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CDC in Panama

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Panama at a Glance

  • Population: 3,571,200
  • Per capita income: $12,180
  • Life expectancy at birth women/men: 79/74 yrs
  • Infant mortality rate: 17/1000 live births
Source: Population Reference Bureau World Population Data Sheet, 2011

Map of PanamaThe Centers for Disease Control and Prevention (CDC) has been collaborating with public health institutions in Central America since the 1960s. Through these alliances CDC has been able to address priority public health burdens in Panama and throughout the region. CDC’s work in Panama addresses HIV/AIDS, tuberculosis (TB), influenza preparedness detection and response, field epidemiology training, and emerging infectious diseases. CDC is also providing assistance to strengthen Panama’s health systems by increasing the technical skills of epidemiologists in the region.

HIV/AIDS

One model program in progress is the HIV and sexually transmitted infections (STI) surveillance and control program focusing on most-at-risk populations, better known by the Spanish derived acronym VICITS. It is an HIV prevention strategy combining STI diagnosis and treatment, condom promotion, behavioral change, and an information system to monitor the impact of the project. The comprehensive program targets sex workers, men who have sex with men, and people living with HIV/AIDS. The program activities include strengthening STI management through training of health care personnel, strengthening counseling for risk reduction and condom promotion, and improving laboratory STI and HIV diagnostic capacity through training and provision of equipment and reagents. The project provides reproductive health services and outreach activities to improve coverage and compliance with follow-up visits. CDC promotes the establishment of monitoring and evaluation systems for surveillance and control of HIV/AIDS. These systems enable partners to use information when making decisions as well as estimating and disseminating HIV results. CDC will evaluate the national HIV algorithm in Panama, promote the use of rapid tests for a more efficient HIV diagnosis, and implement new national algorithms based on assessment findings.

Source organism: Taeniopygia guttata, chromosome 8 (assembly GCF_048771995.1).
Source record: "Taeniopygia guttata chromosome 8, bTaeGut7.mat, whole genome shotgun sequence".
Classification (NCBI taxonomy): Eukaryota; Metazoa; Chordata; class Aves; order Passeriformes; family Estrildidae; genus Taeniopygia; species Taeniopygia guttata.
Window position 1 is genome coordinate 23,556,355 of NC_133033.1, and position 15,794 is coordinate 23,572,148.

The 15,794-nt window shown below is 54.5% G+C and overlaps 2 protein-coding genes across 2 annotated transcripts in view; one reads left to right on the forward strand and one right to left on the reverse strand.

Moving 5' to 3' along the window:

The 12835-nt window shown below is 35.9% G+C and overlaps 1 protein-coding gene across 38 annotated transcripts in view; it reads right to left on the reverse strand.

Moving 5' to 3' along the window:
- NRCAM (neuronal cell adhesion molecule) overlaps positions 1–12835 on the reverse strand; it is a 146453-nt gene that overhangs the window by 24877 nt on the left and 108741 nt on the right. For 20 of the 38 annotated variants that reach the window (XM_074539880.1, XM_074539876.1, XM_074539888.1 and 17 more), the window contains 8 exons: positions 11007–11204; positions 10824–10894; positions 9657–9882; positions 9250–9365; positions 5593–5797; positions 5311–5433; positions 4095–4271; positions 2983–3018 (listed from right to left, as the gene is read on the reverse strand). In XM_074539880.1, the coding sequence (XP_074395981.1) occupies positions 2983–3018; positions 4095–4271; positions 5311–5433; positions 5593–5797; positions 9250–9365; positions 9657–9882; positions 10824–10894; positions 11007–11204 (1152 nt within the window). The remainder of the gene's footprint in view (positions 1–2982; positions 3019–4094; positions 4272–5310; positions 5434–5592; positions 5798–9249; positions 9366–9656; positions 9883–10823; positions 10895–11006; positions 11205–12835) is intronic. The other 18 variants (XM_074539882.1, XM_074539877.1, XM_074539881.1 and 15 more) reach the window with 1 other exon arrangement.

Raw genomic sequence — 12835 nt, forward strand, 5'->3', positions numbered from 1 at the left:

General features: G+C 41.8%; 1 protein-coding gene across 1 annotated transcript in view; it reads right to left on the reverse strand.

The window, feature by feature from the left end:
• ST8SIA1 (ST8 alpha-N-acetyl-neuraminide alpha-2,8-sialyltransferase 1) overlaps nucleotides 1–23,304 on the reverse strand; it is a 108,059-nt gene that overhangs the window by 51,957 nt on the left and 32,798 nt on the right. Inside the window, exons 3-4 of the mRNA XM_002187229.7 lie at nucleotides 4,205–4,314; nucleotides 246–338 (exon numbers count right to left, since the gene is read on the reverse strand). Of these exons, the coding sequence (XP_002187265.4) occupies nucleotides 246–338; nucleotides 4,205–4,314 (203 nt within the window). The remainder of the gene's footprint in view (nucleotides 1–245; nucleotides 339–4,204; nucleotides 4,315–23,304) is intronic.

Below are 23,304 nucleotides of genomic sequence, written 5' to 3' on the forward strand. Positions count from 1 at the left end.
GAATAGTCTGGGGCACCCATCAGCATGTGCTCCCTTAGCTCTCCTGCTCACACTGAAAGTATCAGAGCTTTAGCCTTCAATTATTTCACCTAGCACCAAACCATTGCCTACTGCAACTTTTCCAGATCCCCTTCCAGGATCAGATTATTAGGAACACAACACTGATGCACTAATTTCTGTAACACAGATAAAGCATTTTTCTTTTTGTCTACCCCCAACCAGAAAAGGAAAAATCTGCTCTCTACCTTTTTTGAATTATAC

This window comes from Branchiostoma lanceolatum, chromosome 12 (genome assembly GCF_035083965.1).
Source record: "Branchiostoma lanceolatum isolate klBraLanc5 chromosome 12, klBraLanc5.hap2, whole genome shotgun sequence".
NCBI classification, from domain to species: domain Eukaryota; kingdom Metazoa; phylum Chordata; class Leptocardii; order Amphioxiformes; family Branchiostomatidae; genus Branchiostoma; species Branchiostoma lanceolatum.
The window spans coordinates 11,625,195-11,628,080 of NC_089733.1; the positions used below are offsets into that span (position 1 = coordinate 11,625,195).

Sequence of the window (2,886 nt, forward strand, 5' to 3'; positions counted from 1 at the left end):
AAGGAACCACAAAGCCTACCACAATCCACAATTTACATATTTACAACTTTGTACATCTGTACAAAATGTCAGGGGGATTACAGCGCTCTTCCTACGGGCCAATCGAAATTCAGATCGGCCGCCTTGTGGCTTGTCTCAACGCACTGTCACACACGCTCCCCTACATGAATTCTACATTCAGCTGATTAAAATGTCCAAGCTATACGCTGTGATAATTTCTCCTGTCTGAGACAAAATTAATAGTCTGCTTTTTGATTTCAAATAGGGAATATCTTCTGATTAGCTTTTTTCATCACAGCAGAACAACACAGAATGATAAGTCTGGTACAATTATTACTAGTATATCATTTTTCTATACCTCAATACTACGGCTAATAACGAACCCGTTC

Impact in Panama

  • 35 students graduated from the basic-level Field Epidemiology Training Program (FETP) as of 2011
  • One FETP advanced-level trainee is currently Director of the National HIV/AIDS program and one is the FETP coordinator at the Department of Epidemiology in the Ministry of Health (MoH)
  • 20 MoH personnel were trained in data collection using a new automated surveillance system

Influenza

CDC continues to support the national surveillance sentinel network in Panama in collaboration with the Gorgas Memorial Institute. The current number of cases, associated risk factors, and health care utilization practices for influenza-like illnesses and severe acute respiratory illnesses were estimated during 2011 in David, Chiriquí. CDC also supports the new web-based platform for surveillance information systems. In addition, the implementation of software for data integration in the Minister of Health (MoH)’s office was conducted. The CDC guidance for respiratory disease surveillance was implemented in 2011, which integrates the efforts required for surveillance of influenza, pneumococcus, and other respiratory viruses.

Field Epidemiology Training Program (FETP)

The FETP in Panama is among the newest in the region and is coordinated from the Department of Epidemiology at the MoH. Although it is new, it has led the way in the region in gaining institutional acceptance and officially becoming a country-owned program with its own modest line-item in the MoH annual budget. Trainees have been very active and have participated in important outbreak investigations of various diseases including hospital-acquired infections, hemorrhagic dengue fever, severe acute respiratory infections, and an upper respiratory infection affecting vulnerable indigenous communities.

Preparedness and Response

Over recent decades Central American has been struck by countless natural disasters and civil unrest emergencies. Due to the annual occurrence of such disasters CDC , in collaboration with the Central America Ministers of Health Committee (COMISCA) has developed and administered an emergency preparedness and response assessment that includes the functional areas of developing a public health emergency plan; command and control; communications infrastructure; public information and risk communication; logistic and operational processes; medical coordination; train, exercise, and evaluate; and surveillance systems. An emergency preparedness response was conducted in Nicaragua’s Ministry of Health as part of a regional preparedness effort. An emergency preparedness response exercise was conducted in Nicaragua’s Ministry of Health as part of this regional preparedness effort.

Top 10 Causes of Death in Panama

Source: WHO World Health Statistics 2006
  1. Ischaemic heart disease 12%
  2. Cerebrovascular disease 11%
  3. Diabetes mellitus 6%
  4. Perinatal conditions 6%
  5. Lower respiratory infections 4%
  1. Chronic obstructive pulmonary disease 3 %
  2. Road traffic accidents 3%
  3. Prostate cancer 3%
  4. Violence 2%
  5. Stomach cancer 2%
Staffing:
CDC office (physical presence)
1 U.S. Assignee
No Locally Employed
 
  • Page last reviewed: October 22, 2013
  • Page last updated: October 22, 2013
  • Content source: Global Health
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